of great confusion. The telegraph wires
nro kept busy day and night , ami yet it is
hard to get off a telegram , The town is full
of newspaper correspondents whoso specials
keep the wires very busy , and oven with u
double force of operators , there is constant
delays. The Western Union Is putting in an
extra wire , which will bo ready for business
to-morrow , and special arrangements are
being made for newspaper men to lisa the
trains for neighboring points in order to en
able them to file their matter wherever It
can bo handled earliest.
SGOIICR Aloni ; tlio Itoad.
ON Tim OKLAHOMA Bonncit ( via Arkansas
City ) , April 10. [ Special Telegram to THE
Br.B.l The scene along the "roads through
the Cherokee Strip , from the neighborhood
of Arkansas City nnd Caldwell , Kan. , to
Oklahoma , beggars description , and the gen
eral appearance presented Is similar to the
line of march of some great army on retreat.
The recent hard rams have softened the
roads so that the heavy Immigrant wngonn
cut them till they nro almost without bottom.
As n natural consequence , wagons stuck in
3 mud or broken down are seen all along
a line. The streams are all up , una the
determined nnd Impatient boomers nro hav
ing great trouble in crossing them , and HOV-
ernl lives hnvo already been lost. A beuvi
ruin last night added to the discomfort ol
the home-seekers , many of whom nro pro
vided with no shelter , but nro traveling in
open wagons , on foot or on horseback. Hun
drcds of women and children accompany the
boomers on tholr march , and In man }
cases women nro drawing the wagons , while
the mnn walk nlong , driving their smal
herds of cows and calves , Some of the
wagons are loaded with household furniture
and goods of nil kinds , whllo others contali :
but n scanty supply of provisions nnd a feu
old quilts nnd blankets. Some of the cini
grants arc provided with good teams anil
nro evidently possessed ol ample means ,
whllo others have spiked teams , rope bur
uess nnd old , worn-out wagons , Great num
bers of the boomers are in camp near the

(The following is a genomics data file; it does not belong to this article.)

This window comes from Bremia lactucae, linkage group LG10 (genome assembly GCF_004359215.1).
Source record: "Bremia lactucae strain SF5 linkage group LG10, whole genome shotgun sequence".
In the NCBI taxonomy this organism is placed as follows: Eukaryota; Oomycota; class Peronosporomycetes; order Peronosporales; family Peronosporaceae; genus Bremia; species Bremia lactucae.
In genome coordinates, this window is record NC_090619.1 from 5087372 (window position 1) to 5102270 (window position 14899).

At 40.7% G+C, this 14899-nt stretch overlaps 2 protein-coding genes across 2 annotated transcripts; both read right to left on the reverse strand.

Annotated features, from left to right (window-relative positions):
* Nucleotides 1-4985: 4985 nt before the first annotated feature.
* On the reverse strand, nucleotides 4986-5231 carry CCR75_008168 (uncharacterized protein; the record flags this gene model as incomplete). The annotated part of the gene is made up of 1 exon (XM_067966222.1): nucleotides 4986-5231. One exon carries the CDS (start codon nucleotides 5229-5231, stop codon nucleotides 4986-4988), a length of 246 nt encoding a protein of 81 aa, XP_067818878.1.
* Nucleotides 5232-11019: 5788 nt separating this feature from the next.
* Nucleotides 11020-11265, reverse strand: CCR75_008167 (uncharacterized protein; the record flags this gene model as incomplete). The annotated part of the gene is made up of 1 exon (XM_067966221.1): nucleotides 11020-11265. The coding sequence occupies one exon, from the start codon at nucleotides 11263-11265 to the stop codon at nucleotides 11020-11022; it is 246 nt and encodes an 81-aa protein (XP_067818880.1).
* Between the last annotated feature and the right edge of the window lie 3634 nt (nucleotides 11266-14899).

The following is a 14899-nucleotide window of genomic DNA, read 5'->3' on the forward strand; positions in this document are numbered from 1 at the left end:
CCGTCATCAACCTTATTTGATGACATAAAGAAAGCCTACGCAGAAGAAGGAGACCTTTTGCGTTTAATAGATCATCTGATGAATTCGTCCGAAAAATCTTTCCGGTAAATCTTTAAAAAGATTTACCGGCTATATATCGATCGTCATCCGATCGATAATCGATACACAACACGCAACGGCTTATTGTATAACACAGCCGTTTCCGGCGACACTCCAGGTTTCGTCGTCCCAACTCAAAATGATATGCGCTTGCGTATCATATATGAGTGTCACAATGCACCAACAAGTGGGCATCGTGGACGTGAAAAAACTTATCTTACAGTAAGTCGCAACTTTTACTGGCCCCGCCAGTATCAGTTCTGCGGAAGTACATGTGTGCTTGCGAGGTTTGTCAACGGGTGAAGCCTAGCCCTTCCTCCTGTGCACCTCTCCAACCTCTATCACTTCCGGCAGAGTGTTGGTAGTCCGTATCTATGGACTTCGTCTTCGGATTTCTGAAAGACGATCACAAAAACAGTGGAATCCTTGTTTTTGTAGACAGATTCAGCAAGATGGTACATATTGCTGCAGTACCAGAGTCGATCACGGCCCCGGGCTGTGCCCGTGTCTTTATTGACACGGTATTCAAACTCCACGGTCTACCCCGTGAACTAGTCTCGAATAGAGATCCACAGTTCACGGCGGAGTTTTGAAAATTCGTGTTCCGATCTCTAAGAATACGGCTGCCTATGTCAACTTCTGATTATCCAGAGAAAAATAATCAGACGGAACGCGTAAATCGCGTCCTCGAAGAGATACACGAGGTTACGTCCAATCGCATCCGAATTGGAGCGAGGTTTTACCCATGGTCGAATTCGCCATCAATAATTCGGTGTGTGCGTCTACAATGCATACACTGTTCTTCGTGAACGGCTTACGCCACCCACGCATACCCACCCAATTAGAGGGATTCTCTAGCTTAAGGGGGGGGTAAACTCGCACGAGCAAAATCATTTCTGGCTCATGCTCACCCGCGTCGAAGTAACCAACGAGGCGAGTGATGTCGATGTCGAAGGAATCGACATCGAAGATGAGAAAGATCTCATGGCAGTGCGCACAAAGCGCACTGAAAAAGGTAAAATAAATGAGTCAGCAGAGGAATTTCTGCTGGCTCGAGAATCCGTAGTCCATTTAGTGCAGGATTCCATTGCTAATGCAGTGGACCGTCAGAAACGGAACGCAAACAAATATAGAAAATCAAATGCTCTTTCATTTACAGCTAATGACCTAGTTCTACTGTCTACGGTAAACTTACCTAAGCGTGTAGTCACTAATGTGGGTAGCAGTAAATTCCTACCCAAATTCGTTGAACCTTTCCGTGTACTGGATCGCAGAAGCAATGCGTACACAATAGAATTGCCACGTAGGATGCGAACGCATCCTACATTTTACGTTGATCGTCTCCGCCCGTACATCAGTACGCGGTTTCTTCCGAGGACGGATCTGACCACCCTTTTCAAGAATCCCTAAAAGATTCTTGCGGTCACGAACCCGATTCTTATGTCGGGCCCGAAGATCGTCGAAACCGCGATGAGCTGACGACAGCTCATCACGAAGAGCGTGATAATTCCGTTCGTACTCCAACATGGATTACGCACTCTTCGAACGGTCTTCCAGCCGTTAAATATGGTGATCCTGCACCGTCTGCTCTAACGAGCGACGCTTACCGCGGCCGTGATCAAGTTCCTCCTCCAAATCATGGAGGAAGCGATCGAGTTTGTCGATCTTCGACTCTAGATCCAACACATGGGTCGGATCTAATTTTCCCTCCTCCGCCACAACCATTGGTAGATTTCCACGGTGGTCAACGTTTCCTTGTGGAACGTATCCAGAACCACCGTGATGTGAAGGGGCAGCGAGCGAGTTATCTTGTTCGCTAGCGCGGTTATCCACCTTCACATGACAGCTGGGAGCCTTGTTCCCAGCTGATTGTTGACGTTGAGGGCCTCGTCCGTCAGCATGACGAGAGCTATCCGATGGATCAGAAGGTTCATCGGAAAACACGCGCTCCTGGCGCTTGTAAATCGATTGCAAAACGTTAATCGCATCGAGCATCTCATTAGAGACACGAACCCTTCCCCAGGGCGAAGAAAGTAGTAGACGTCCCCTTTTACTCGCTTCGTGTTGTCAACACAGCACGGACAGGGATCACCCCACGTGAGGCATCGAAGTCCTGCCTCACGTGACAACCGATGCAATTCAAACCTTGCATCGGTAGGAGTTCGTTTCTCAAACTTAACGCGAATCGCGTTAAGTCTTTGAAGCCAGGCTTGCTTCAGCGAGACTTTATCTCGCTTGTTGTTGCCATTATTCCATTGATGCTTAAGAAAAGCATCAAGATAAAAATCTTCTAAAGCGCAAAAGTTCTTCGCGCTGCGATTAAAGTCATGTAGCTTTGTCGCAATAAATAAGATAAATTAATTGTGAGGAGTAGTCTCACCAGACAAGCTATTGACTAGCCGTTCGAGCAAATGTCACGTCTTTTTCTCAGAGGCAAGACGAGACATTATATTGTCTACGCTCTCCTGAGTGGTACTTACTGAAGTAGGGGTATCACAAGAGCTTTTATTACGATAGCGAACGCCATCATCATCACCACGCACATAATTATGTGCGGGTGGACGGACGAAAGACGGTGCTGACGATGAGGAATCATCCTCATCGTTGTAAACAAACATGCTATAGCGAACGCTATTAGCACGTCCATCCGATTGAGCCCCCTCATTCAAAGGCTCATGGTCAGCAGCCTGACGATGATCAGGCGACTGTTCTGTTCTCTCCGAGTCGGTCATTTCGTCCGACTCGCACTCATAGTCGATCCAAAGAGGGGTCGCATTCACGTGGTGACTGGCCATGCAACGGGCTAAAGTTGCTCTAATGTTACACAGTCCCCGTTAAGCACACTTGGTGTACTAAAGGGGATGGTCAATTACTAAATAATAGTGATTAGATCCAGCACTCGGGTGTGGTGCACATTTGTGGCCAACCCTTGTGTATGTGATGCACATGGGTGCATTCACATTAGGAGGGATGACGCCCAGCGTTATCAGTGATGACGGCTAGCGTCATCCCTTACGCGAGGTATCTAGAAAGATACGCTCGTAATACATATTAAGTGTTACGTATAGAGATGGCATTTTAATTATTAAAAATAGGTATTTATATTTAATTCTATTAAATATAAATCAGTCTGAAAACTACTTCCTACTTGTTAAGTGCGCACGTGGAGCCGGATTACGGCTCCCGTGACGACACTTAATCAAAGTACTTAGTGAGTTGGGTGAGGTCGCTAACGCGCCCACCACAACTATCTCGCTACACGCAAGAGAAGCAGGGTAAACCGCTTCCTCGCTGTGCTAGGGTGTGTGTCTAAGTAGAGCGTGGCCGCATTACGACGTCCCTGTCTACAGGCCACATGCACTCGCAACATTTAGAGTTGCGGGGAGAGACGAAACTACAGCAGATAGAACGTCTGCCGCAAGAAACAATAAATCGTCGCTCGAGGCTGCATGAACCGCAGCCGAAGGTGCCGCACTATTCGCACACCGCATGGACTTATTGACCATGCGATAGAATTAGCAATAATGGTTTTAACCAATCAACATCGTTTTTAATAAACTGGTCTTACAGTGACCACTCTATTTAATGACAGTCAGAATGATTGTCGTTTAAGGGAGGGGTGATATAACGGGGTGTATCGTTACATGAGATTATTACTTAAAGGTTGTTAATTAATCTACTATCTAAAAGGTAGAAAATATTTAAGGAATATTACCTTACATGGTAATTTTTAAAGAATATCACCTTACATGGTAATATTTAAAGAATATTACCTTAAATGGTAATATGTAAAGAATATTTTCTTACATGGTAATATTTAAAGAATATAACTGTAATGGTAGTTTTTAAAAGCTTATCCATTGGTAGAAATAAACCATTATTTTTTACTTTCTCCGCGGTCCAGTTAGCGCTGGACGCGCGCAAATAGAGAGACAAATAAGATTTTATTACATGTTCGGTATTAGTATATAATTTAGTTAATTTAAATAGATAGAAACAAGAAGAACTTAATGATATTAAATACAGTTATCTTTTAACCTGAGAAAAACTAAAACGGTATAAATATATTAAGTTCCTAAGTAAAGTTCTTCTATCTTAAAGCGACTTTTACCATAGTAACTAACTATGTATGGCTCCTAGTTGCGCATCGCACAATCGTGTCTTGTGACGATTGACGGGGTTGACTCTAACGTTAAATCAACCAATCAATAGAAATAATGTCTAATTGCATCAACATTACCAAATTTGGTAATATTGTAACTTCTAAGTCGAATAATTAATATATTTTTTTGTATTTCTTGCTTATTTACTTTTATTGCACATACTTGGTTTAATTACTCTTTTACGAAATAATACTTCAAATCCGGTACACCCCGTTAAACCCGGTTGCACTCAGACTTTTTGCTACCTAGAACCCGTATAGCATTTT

Salt Fork of the Arkansas river , about ball
way between Arkansas City unit the Okla *
lioma line , unable to cross nnd waiting foi
thn roads to dry up , whllaimiuy other * nro
pushing forward , regardless of the roads ,
toward tha line , where they intend rcating
tholr teams nnd lightening them In order to
bo able to go into Oklahoma with it rush
on the oponlng day , Tlio boomor.s' camp ?
present lively scenes this evening and as fai
ns the eye can reach nre groups of t ntsnml
covered wngoni. The pcoplo nro generally
traveling In crowds in order to bo bolter ublc
to assist ono another in emergencies. Most
of them seem to have staked everything or
Oklahoma and to have abandoned theii
homes elsewhere to ocok homes In this torrl
lory. They nre braving thn hardships witt ;
true pioneer fortitude and ttmir sccminglj
bright prospects enable them to chcorfuilj
endure nil trials and hardships , and even the
cold and chilling ruins can not dampen thcli
nrdur or affect them. The women nro us en ,
thusmstlo us the uien and speak very hope
fully of the bright prospects of happj
homed in Oklahoma. All seem tc
look only on the bright sldo and te
linvo lost sight of the fact thai
nt least three-fourths of their number nro
destined to disappointment owing to the fact
tbat there is not near enough laud to gc
around. Most of thcso people are hcadod
for Guihrio or points In that vicinity , nnc
from present indications every acre of lane